It might seem silly to shy way from a high-profile crossover at a time when The Avengers proved it could be done (and done well) and the Man of Steel sequel aims to raise the bar even higher by bringing Superman and Batman together – but I can't help thinking that Spider-Man is a solo act, and he should stay that way.
That's not to say that Spider-Man isn't a team player, of course. What I'm getting at here is what legions of Spider fans already know: that Peter Parker's most compelling adventures tend to happen when the world is against him.
Over the last five decades, nerdy superhero Peter Parker has experienced countless highs and lows, and he's had to deal with all manner of setbacks and victories when it comes to life, love, death, friendship and everything else that makes life such a crazy roller-coaster – and that's not even counting the trials of tribulations of his costumed life. And for the most part, the burden of his troubles has always been one he's shouldered on his own. Heck, a large part of the character's appeal has always been that angsty obsession with personal responsibility that the death of his Uncle Ben inspired, and it's been one of the most important elements for any iteration of the character – whether in print or on the screen – to convey.
And it's precisely that lone-wolf mentality that makes him such an impossible fit for the worlds of the Avengers or X-Men. Where the tone of the Avengers in the Marvel movie-verse is all bright colors, bombastic heroism and certainty of action, the tone of Spider-Man's big-screen universe is one of a reluctant savior who hides his gut-wrenching guilt behind an endless stream of snark. Similarly, where the X-Men franchise extolls the virtues of family and community uniting against prejudice, Spider-Man is a hero who intentionally flies solo – or swings, in this case – in order to protect his loved ones. The cross he chooses to bear is a big part of what makes him Spider-Man.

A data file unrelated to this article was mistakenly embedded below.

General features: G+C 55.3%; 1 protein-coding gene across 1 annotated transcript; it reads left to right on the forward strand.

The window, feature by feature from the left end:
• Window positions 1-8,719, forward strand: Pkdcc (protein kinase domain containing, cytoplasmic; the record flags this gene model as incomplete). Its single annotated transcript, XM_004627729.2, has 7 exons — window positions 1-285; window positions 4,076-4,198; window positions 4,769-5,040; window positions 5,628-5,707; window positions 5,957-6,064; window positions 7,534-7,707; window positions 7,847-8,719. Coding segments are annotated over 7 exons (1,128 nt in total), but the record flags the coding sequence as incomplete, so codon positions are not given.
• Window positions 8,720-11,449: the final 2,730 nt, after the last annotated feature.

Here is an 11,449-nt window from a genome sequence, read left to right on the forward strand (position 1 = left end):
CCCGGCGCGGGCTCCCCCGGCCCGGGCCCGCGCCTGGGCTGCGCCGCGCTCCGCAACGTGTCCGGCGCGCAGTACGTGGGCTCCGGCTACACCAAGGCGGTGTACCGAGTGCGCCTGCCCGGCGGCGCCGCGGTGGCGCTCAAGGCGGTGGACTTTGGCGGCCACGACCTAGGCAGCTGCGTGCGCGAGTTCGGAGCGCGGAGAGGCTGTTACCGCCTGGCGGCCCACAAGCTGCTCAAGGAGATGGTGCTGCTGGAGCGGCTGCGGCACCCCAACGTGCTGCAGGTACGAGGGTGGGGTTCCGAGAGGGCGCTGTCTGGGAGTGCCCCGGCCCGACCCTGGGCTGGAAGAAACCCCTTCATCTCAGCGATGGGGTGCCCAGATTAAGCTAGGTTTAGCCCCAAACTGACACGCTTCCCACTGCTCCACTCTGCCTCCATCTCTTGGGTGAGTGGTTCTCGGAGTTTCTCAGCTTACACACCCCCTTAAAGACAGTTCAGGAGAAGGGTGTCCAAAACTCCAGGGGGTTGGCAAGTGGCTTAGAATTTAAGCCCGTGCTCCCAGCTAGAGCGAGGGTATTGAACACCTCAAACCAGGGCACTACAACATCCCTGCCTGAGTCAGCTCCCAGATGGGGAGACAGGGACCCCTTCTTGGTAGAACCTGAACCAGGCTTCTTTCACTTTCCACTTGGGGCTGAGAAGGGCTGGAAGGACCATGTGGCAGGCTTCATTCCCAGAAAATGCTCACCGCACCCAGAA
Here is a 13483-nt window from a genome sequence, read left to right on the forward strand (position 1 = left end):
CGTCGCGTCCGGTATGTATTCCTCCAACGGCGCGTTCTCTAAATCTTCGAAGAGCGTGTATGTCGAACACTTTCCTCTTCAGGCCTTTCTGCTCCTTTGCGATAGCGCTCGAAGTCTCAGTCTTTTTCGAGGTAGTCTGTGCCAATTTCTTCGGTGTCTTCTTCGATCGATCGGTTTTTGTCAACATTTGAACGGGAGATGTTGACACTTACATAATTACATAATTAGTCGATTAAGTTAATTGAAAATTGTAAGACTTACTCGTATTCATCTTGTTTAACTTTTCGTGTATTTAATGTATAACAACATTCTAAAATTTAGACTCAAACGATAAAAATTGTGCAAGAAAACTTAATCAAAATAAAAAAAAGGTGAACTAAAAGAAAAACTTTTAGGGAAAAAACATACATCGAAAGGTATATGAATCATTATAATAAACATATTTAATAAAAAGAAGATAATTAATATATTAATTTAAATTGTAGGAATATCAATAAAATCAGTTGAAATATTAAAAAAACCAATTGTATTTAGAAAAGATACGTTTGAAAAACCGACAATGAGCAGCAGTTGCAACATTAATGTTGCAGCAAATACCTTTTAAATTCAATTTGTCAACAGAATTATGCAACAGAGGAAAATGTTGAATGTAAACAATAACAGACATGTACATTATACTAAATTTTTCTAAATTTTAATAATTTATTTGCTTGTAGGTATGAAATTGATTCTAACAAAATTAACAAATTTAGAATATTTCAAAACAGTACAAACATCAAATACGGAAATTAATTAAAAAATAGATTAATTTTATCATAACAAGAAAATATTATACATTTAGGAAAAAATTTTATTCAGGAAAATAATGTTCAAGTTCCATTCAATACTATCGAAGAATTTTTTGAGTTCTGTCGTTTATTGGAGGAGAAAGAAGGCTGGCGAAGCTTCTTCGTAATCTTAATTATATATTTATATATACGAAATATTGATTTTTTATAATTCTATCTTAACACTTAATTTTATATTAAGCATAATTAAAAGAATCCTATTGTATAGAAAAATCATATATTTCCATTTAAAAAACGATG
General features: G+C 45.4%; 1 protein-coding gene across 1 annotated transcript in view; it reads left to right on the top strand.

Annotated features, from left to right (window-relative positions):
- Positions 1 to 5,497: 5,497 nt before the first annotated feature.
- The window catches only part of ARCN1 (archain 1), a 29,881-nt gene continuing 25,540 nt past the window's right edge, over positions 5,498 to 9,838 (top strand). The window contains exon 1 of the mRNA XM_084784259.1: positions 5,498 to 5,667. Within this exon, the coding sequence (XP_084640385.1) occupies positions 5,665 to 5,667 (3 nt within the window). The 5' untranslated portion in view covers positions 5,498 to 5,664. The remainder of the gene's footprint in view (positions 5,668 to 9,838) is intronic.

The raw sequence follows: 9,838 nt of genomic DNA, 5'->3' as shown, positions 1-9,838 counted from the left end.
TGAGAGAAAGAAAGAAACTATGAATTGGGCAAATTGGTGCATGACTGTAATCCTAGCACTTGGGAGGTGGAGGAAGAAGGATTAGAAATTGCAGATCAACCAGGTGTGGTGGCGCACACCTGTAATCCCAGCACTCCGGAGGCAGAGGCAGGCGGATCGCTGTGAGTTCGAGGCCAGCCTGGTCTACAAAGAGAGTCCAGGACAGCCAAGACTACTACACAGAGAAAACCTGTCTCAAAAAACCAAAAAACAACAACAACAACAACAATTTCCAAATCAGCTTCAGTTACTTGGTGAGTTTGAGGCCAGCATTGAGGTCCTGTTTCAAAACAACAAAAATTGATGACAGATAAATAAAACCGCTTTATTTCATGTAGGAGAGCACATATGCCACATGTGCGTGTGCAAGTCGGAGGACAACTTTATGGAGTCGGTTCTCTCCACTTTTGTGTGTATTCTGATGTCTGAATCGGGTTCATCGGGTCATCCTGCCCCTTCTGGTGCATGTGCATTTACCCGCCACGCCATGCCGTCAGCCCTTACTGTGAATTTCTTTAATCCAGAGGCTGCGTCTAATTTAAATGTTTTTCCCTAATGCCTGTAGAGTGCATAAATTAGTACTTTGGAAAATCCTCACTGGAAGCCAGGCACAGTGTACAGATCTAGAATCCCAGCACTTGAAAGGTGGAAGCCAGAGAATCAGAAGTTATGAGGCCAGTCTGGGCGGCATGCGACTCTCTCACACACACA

As any longtime fan knows, Spider-Man's history has seen its share of reboots on the page and the screen, and the decision to roll back his continuity has often followed a period in which Peter Parker's life has reached some level of happiness and stability. From the comic book relaunch that annulled his marriage to the big-screen reboot that followed Tobey Maguire's iteration of the character forgiving his uncle's killer and reuniting with Mary Jane Watson, the people guiding Spider-Man's life have repeatedly come to the same conclusion: Spider-Man is at his best when he's on his own.
That's why it's difficult for me to picture a merged universe for Spider-Man and any of Marvel's other big-screen heroes – no matter which studio they call home. I've had a fair share of complaints about some studios' choices regarding their stable of superheroes, but when it comes to keeping Peter Parker a solo act on the big screen, that's one decision I can't agree with enough.
Question of the Week: Which television series would you like to see get its own movie?
Rick Marshall is an award-winning writer and editor whose work can be found at Movies.com, as well as MTV News, Fandango, Digital Trends, IFC.com, Newsarama, and various other online, print, and on-air news outlets. He's been called a “Professional Geek” by ABC News and Spike TV, and his personal blog can be found at MindPollution.org. You can find him on Twitter as @RickMarshall.